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Kit Kats cut down on saturated fat
KIT Kats are to undergo a recipe change in a bid to make the York-produced bars more healthy.
Nestlé has announced that it is reformulating the Kit Kat following a three-year research programme at its innovation centre in York.
The new recipe will see 0.4g of saturated fat cut from each two-fingered milk chocolate bar, the equivalent of 3,800 tonnes of saturated fat being removed from the nation’s diet.
The reduction has been made by changing the recipe of the wafer filling.
York’s Nestlé Confectionery factory in Haxby Road will manufacture the new bars, which will be on sale from early next year.
The move by Nestlé comes as the firm signs up to the Department of Health’s new Responsibility Deal Pledge on saturated fats.
Ciaran Sullivan, managing director of Nestlé Confectionery, said: “This is the next step on the journey where we are improving the nutritional profile of our products.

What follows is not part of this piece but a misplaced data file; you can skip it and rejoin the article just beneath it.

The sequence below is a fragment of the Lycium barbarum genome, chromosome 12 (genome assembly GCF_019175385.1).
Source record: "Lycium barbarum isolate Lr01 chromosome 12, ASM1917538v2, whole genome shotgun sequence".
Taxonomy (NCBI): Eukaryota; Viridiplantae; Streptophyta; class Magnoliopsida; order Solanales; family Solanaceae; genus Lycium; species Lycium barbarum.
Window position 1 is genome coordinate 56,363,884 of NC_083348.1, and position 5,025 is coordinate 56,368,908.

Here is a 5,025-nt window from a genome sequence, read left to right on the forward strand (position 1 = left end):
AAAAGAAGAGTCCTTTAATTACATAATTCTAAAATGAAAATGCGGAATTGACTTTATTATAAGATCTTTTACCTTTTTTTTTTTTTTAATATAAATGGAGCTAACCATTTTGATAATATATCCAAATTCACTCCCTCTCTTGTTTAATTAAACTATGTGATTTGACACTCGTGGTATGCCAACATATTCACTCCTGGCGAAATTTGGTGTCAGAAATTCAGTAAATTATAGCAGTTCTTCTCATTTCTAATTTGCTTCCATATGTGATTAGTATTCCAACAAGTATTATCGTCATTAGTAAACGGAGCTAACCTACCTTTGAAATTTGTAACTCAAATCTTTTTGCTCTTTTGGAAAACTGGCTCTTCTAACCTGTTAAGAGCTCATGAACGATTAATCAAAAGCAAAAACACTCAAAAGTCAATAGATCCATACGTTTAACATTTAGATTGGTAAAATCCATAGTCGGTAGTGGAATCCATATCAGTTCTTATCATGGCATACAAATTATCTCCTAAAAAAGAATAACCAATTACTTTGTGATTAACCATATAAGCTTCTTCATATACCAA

“Kit Kat is our biggest confectionery brand and therefore the obvious choice to identify a sat-fat reduction.
“Improving the nutritional profile of Kit Kat does not come at the expense of quality and taste and consumers will continue to enjoy the same Kit Kat as they have for over 75 years.”
Bosses say the new Kit Kats are the latest in an “ongoing commitment” to improve the nutritional composition of its confectionery portfolio. As a result of this all Nestlé confectionery chocolate biscuit bars are low in salt and meet the Responsibility Deal 2012 salt targets.
Nestlé has also reduced the portion size of many of its products such as Kit Kat, Aero, Yorkie, Lion Bar, and Rolo and is working to expand its range of 99-calorie biscuit bars, which last year included the addition of Blue Riband Caramel, Aero Biscuit Peppermint and Aero Biscuit Orange.
More than a billion Kit Kat bars are made in the York factory per year, with the site producing up to six million every day.
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